Leasing Pitfalls of Medical/Dental Office Space
By: Stacie M. Dowling, Esq. | March 15, 2017
So you think there is nothing unique about a Medical/Dental lease, right? There should be no problem using the same lease that the Landlord used for the dry cleaner next door, right? Wrong, there are a surprising number of provisions in the Lease which must be implemented into the medical/dental lease to protect yourself as the Tenant.
In addition to the general business terms, the legal boilerplate language that makes your eyes glaze over can be particularly detrimental to a medical/dental practitioner. In addition, excluding staff salaries, the majority of practice overhead can be the cost of leasing office space. It is therefore very important that the practitioner get the most advantageous terms allowed by the Landlord. This is where a well versed medical/dental attorney and medical/dental broker is invaluable. Here are some problem areas and ways to resolve them:
1. Zoning. Local zoning ordinances and regulations are important considerations when choosing your office location. Zoning laws can impact crucial business decisions such as making improvements to your existing property or building out space, so it is important to understand the local laws and ensure the building is properly zoned for your intended use before you commit to anything. Brokers can assist you in determining proper zoning before signing the lease.
2. Price Per Square Foot / Triple Net Lease. It is important to know what is and is not included in your rental agreement when comparing and negotiating leases. In a "triple net" lease, the Tenant usually must pay their own premises maintenance costs including HVAC costs as well as their pro-rata share of the property taxes, common area maintenance (CAM), and property insurance. It is essential to get an HVAC inspection and approximation of these expenses prior to executing your lease; and if allowable, have your broker negotiate a limitation on the CAM expenses. It is also important to understand the costs of items that may be excluded from the rent such as utilities and janitorial services.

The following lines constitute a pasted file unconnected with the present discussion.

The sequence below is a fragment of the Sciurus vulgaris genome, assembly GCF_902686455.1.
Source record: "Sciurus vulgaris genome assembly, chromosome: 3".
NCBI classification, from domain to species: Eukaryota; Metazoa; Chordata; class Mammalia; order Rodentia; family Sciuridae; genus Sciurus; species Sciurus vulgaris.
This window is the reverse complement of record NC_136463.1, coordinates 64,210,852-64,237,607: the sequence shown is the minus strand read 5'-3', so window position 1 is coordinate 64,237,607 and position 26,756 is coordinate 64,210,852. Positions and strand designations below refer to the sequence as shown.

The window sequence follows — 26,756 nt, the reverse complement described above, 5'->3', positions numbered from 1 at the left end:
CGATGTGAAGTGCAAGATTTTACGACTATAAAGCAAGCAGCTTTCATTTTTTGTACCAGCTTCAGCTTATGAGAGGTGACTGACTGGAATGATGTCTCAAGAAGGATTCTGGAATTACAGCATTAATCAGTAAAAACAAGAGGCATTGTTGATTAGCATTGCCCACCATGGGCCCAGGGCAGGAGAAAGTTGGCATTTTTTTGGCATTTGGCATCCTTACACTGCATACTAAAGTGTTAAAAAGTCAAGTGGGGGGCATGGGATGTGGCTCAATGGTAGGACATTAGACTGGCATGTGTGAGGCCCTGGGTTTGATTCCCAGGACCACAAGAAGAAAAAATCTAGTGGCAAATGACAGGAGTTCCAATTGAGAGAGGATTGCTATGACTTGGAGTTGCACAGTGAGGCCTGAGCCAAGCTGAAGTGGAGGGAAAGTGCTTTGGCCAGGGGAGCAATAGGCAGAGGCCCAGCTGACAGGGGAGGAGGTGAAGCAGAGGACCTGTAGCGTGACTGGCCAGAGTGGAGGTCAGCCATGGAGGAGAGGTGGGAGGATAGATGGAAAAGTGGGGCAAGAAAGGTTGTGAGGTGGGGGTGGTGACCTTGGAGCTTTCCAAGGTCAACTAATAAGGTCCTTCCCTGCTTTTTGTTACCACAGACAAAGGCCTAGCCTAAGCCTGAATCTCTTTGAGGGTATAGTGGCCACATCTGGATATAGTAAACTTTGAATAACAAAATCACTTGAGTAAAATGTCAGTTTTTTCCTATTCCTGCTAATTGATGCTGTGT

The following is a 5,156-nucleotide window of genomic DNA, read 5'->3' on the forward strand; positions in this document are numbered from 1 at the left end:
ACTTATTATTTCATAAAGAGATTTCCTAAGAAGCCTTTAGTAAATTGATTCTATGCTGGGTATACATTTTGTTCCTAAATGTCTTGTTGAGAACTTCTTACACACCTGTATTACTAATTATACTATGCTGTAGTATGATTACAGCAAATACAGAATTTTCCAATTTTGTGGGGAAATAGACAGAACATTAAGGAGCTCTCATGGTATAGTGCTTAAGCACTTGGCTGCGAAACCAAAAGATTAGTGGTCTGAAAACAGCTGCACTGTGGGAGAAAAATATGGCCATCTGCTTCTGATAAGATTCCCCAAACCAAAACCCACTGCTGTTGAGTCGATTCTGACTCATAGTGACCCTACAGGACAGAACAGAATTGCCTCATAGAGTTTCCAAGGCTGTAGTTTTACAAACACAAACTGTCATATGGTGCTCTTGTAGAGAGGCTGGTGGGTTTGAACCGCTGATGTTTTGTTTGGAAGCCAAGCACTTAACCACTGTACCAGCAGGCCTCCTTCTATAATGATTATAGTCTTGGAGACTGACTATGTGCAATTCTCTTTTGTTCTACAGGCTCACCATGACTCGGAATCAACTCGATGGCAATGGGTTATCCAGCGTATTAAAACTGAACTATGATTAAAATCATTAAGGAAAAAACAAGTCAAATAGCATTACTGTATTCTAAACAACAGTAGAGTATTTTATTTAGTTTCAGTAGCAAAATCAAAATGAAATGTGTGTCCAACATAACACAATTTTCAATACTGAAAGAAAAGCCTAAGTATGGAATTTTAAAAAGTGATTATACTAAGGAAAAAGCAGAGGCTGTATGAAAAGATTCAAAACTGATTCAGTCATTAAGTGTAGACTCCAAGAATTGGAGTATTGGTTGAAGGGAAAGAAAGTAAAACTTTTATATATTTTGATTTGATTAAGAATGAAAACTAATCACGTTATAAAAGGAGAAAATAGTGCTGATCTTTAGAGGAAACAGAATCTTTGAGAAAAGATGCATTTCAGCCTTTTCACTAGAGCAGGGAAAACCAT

3. Term of Lease. Short-term leases are usually not feasible as medical/dental practices usually require extensive build-out costs and installation of expensive equipment, and if the build-out is financed by a lender then a long-term lease will be required as a condition of lending. A solo practitioner obtaining a long lease may want a cancellation clause in the event of death or disability.
4. Relocation Clauses. Many leases contain a relocation clause which allows the landlord to move the tenant within the complex. If possible this option should be removed from the lease. However, if that cannot be negotiated, then the lease should provide that if a relocation occurs, the landlord will pay for all expenses associated with such a move, the new space will be similar in size and quality to the existing space, and the landlord's right of relocation right should be limited to one time during the term.
5. Compliance with Laws. Most leases provide that the tenant will "comply with all laws" etc. This provision is one that should not be ignored. ADA compliance, local building code compliance, and environmental law compliance must be reviewed and where possible, the Tenant should be provided with warranties from the landlord that the premises currently comply with same.
6. Personal Guaranty. Since the down-turn of the real estate market in the last decade, there have been many changes to the leases that offer greater protections for landlords. As tenant defaults have escalated generally, landlords have begun requiring personal guarantees of commercial leases. It is important where possible to negotiate terms that limit the personal guaranty wither in monetary amount or duration.
7. HIPAA Compliance. Most leases will require the tenant to give the landlord access to your premises as needed to make repairs and show potential purchasers etc. Practitioners are required to keep confidential medical records either in paper or electronic files. Thus, you need the right to accompany any landlord representative while within your practice. If the lease ends and files and computers are abandoned, or for some other reason, such as eviction, are not properly removed and secured, there should be specific requirements for storage and eventual destruction of such records.
Having a specialty broker and attorney on your team can save you money in the long run. Their knowledge and expertise will provide you with a dedicated approach that will cover all areas.